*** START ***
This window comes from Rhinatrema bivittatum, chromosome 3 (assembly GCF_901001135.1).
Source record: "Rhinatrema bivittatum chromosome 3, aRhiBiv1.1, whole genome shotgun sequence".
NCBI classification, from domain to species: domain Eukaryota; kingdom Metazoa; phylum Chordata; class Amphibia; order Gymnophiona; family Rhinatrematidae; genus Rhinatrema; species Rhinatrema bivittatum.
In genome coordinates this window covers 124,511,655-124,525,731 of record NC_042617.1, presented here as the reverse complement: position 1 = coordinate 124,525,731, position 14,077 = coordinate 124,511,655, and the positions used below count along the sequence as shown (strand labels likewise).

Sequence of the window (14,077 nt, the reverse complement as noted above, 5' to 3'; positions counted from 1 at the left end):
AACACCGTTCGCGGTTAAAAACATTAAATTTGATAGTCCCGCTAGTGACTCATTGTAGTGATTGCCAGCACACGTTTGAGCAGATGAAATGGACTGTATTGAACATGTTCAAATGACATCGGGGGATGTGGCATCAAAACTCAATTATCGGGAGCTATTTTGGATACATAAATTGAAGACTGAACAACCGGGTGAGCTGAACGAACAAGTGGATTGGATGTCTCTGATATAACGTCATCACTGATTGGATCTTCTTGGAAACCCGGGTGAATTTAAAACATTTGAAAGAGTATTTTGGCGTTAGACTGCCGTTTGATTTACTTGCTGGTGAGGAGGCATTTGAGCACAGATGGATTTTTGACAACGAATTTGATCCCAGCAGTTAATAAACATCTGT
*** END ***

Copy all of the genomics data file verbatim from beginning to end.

This window comes from Rhinatrema bivittatum, chromosome 3 (assembly GCF_901001135.1).
Source record: "Rhinatrema bivittatum chromosome 3, aRhiBiv1.1, whole genome shotgun sequence".
NCBI classification, from domain to species: domain Eukaryota; kingdom Metazoa; phylum Chordata; class Amphibia; order Gymnophiona; family Rhinatrematidae; genus Rhinatrema; species Rhinatrema bivittatum.
In genome coordinates this window covers 124,511,655-124,525,731 of record NC_042617.1, presented here as the reverse complement: position 1 = coordinate 124,525,731, position 14,077 = coordinate 124,511,655, and the positions used below count along the sequence as shown (strand labels likewise).

Sequence of the window (14,077 nt, the reverse complement as noted above, 5' to 3'; positions counted from 1 at the left end):
AACACCGTTCGCGGTTAAAAACATTAAATTTGATAGTCCCGCTAGTGACTCATTGTAGTGATTGCCAGCACACGTTTGAGCAGATGAAATGGACTGTATTGAACATGTTCAAATGACATCGGGGGATGTGGCATCAAAACTCAATTATCGGGAGCTATTTTGGATACATAAATTGAAGACTGAACAACCGGGTGAGCTGAACGAACAAGTGGATTGGATGTCTCTGATATAACGTCATCACTGATTGGATCTTCTTGGAAACCCGGGTGAATTTAAAACATTTGAAAGAGTATTTTGGCGTTAGACTGCCGTTTGATTTACTTGCTGGTGAGGAGGCATTTGAGCACAGATGGATTTTTGACAACGAATTTGATCCCAGCAGTTAATAAACATCTGT